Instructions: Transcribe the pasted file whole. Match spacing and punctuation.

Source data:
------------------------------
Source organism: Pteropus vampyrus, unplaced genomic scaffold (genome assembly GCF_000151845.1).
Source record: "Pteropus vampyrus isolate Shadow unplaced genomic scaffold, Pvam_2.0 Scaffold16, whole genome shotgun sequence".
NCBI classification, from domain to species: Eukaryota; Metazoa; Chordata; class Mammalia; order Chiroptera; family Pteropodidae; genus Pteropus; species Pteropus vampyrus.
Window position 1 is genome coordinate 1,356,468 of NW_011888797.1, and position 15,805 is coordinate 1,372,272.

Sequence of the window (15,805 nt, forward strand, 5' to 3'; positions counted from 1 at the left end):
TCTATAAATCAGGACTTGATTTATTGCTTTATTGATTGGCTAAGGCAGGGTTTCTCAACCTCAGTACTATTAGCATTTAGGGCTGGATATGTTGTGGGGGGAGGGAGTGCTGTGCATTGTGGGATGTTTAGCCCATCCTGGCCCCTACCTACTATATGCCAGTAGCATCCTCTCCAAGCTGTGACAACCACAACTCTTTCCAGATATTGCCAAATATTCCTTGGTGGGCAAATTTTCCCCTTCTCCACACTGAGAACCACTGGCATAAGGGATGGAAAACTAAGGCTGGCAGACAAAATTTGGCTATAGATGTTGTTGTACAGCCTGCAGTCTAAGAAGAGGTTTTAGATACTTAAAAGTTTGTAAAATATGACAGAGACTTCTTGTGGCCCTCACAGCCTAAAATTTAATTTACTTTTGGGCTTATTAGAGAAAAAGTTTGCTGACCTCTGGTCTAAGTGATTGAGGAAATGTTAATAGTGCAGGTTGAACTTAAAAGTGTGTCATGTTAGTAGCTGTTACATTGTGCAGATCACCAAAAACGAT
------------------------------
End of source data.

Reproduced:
Source organism: Pteropus vampyrus, unplaced genomic scaffold (genome assembly GCF_000151845.1).
Source record: "Pteropus vampyrus isolate Shadow unplaced genomic scaffold, Pvam_2.0 Scaffold16, whole genome shotgun sequence".
NCBI classification, from domain to species: Eukaryota; Metazoa; Chordata; class Mammalia; order Chiroptera; family Pteropodidae; genus Pteropus; species Pteropus vampyrus.
Window position 1 is genome coordinate 1,356,468 of NW_011888797.1, and position 15,805 is coordinate 1,372,272.

Sequence of the window (15,805 nt, forward strand, 5' to 3'; positions counted from 1 at the left end):
TCTATAAATCAGGACTTGATTTATTGCTTTATTGATTGGCTAAGGCAGGGTTTCTCAACCTCAGTACTATTAGCATTTAGGGCTGGATATGTTGTGGGGGGAGGGAGTGCTGTGCATTGTGGGATGTTTAGCCCATCCTGGCCCCTACCTACTATATGCCAGTAGCATCCTCTCCAAGCTGTGACAACCACAACTCTTTCCAGATATTGCCAAATATTCCTTGGTGGGCAAATTTTCCCCTTCTCCACACTGAGAACCACTGGCATAAGGGATGGAAAACTAAGGCTGGCAGACAAAATTTGGCTATAGATGTTGTTGTACAGCCTGCAGTCTAAGAAGAGGTTTTAGATACTTAAAAGTTTGTAAAATATGACAGAGACTTCTTGTGGCCCTCACAGCCTAAAATTTAATTTACTTTTGGGCTTATTAGAGAAAAAGTTTGCTGACCTCTGGTCTAAGTGATTGAGGAAATGTTAATAGTGCAGGTTGAACTTAAAAGTGTGTCATGTTAGTAGCTGTTACATTGTGCAGATCACCAAAAACGAT